The administration supports legislation that grants paid sick leave to "some of nation's lowest-paid employees":
Paid sick leave pushed for low-income workers, by Tony Pugh, McClatchy Newspapers: Fresh off passage of a sweeping health care overhaul, the Obama administration is supporting legislation to provide mandatory paid sick leave for more than 30 million additional workers who are some of nation's lowest-paid employees.
The Healthy Families Act, sponsored by Sen. Christopher Dodd, and Rep. Rosa DeLauro, both Democrats from Connecticut, would require companies that have 15 or more employees to provide one hour of paid sick leave for every 30 hours worked or up to seven sick days a year for a full-time worker.
Both bills — HR 2460/S1152 — are stuck in committee... Top Obama administration officials voiced their support for the federal proposal this week... Groups such as the Institute for Women's Policy Research and the National Partnership for Women and Families say the proposal would provide an overdue measure of economic and workplace justice.
Only 25 percent of low-wage workers have paid sick leave, which makes it a financial hardship for them to get sick and miss work. Those who do stay home to heal or to tend to a family member's illness fear that they could lose their jobs if they miss too many days.
At a briefing Tuesday morning, Terrell McSweeny, domestic policy adviser to Vice President Joe Biden, called the proposal "an issue of middle-class economic security" for struggling families.
Business groups such as the National Federation of Independent Business and the Employment Policies Institute oppose the measure. They say a government mandate on sick leave ... would hurt the very people it's intended to help because employers would offset the cost of the benefit by cutting positions and workers' hours. ...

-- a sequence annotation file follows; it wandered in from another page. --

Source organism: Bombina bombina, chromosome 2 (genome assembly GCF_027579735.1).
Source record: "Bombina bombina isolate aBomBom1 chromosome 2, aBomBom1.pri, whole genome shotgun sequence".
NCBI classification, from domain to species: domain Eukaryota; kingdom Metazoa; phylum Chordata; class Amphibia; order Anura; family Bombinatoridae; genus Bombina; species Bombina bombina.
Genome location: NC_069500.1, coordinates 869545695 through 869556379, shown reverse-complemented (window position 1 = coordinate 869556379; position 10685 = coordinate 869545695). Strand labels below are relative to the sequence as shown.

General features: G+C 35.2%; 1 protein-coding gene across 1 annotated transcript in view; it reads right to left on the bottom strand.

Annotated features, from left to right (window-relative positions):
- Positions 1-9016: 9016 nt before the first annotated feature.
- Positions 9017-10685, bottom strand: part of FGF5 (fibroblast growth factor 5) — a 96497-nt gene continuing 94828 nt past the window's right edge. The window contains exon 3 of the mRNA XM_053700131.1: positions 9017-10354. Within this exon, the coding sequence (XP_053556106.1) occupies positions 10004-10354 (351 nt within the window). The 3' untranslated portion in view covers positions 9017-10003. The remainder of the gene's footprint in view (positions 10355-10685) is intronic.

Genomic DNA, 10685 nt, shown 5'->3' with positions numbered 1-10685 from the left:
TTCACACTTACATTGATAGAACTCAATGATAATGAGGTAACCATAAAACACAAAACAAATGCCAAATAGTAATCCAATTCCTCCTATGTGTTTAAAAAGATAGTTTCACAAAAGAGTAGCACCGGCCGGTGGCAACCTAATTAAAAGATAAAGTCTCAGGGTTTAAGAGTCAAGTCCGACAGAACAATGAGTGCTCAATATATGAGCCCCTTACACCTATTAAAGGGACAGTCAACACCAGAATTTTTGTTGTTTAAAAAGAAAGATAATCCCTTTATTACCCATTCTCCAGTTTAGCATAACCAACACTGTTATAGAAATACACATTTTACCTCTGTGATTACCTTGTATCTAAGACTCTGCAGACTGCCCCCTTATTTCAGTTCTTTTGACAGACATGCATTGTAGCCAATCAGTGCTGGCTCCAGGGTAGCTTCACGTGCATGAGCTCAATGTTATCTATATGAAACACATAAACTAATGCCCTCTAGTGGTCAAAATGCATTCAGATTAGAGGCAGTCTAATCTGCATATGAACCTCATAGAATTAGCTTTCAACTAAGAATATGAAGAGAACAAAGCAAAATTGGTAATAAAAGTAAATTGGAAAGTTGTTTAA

More than 50 million American workers — nearly 40 percent of the private labor force — don't get paid if they miss work because of illness.
The problem is most pronounced in lower-paying industries such as food service and child care, in which only 27 percent of workers get paid sick leave. A recent report by the Institute for Women's Policy Research estimates that people who came to work while they were sick with the H1N1 virus may have infected 7 million people at the height of the outbreak last year.
After trying to call in sick with the flu several years ago, 23-year-old Megan Sacks of Tacoma, Wash., was told she would have to be "on her deathbed" in order to miss her lunchtime shift as a waitress. After she showed up visibly ill, however, a customer contacted the health department to complain. Sacks ... was ... later fired because her boss thought that she'd called the health officials. "I was really hurt ... because I thought I was a valued employee," she said. "And to this day I still don't know who called the health department. If I knew, I would have asked them not to, because I lost my job over this." ...
One thing that came up in the session The 21st-Century Workplace: Time to Talk About What Works and What Doesn't is that even when workers have the legal right to a benefit like sick leave, very often they are still afraid to use it. Workers won't be able to take full advantage of these types of benefits if the culture within the workplace doesn't change along with the change in the law. Leadership from the administration and others can help to change the workplace culture, and changing the law will help in any case -- see this chart -- but changes to workplace culture won't happen overnight. Employers benefit from the current arrangement and they will resist changes to workplace norms no matter what the law says, and no matter how strongly they are lectured about their moral obligation to their workers.